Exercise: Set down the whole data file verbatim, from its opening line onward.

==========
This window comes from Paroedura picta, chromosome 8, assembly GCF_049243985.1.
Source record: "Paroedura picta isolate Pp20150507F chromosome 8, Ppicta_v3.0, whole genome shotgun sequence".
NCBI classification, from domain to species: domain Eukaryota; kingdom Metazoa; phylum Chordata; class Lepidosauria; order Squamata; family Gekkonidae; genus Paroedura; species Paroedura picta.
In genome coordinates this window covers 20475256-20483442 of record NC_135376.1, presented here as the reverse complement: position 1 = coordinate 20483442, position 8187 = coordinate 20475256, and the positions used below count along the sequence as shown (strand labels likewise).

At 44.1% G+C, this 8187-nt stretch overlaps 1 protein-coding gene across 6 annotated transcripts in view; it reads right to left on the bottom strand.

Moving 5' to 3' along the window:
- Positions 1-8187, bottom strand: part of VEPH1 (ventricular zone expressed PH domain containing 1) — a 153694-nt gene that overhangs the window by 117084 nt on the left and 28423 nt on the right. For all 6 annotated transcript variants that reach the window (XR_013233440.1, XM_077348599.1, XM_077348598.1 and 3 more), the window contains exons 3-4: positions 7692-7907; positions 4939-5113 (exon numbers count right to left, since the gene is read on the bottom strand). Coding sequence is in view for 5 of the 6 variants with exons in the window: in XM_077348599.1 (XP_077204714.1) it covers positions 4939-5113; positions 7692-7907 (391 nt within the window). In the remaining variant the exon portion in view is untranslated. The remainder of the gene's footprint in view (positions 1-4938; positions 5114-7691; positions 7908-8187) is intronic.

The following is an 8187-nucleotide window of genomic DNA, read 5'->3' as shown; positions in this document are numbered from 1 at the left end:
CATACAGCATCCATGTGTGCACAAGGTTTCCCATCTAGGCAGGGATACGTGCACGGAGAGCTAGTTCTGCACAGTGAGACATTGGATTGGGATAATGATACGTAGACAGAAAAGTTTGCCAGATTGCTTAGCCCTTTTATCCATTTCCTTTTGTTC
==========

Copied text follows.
This window comes from Paroedura picta, chromosome 8, assembly GCF_049243985.1.
Source record: "Paroedura picta isolate Pp20150507F chromosome 8, Ppicta_v3.0, whole genome shotgun sequence".
NCBI classification, from domain to species: domain Eukaryota; kingdom Metazoa; phylum Chordata; class Lepidosauria; order Squamata; family Gekkonidae; genus Paroedura; species Paroedura picta.
In genome coordinates this window covers 20475256-20483442 of record NC_135376.1, presented here as the reverse complement: position 1 = coordinate 20483442, position 8187 = coordinate 20475256, and the positions used below count along the sequence as shown (strand labels likewise).

At 44.1% G+C, this 8187-nt stretch overlaps 1 protein-coding gene across 6 annotated transcripts in view; it reads right to left on the bottom strand.

Moving 5' to 3' along the window:
- Positions 1-8187, bottom strand: part of VEPH1 (ventricular zone expressed PH domain containing 1) — a 153694-nt gene that overhangs the window by 117084 nt on the left and 28423 nt on the right. For all 6 annotated transcript variants that reach the window (XR_013233440.1, XM_077348599.1, XM_077348598.1 and 3 more), the window contains exons 3-4: positions 7692-7907; positions 4939-5113 (exon numbers count right to left, since the gene is read on the bottom strand). Coding sequence is in view for 5 of the 6 variants with exons in the window: in XM_077348599.1 (XP_077204714.1) it covers positions 4939-5113; positions 7692-7907 (391 nt within the window). In the remaining variant the exon portion in view is untranslated. The remainder of the gene's footprint in view (positions 1-4938; positions 5114-7691; positions 7908-8187) is intronic.

The following is an 8187-nucleotide window of genomic DNA, read 5'->3' as shown; positions in this document are numbered from 1 at the left end:
CATACAGCATCCATGTGTGCACAAGGTTTCCCATCTAGGCAGGGATACGTGCACGGAGAGCTAGTTCTGCACAGTGAGACATTGGATTGGGATAATGATACGTAGACAGAAAAGTTTGCCAGATTGCTTAGCCCTTTTATCCATTTCCTTTTGTTC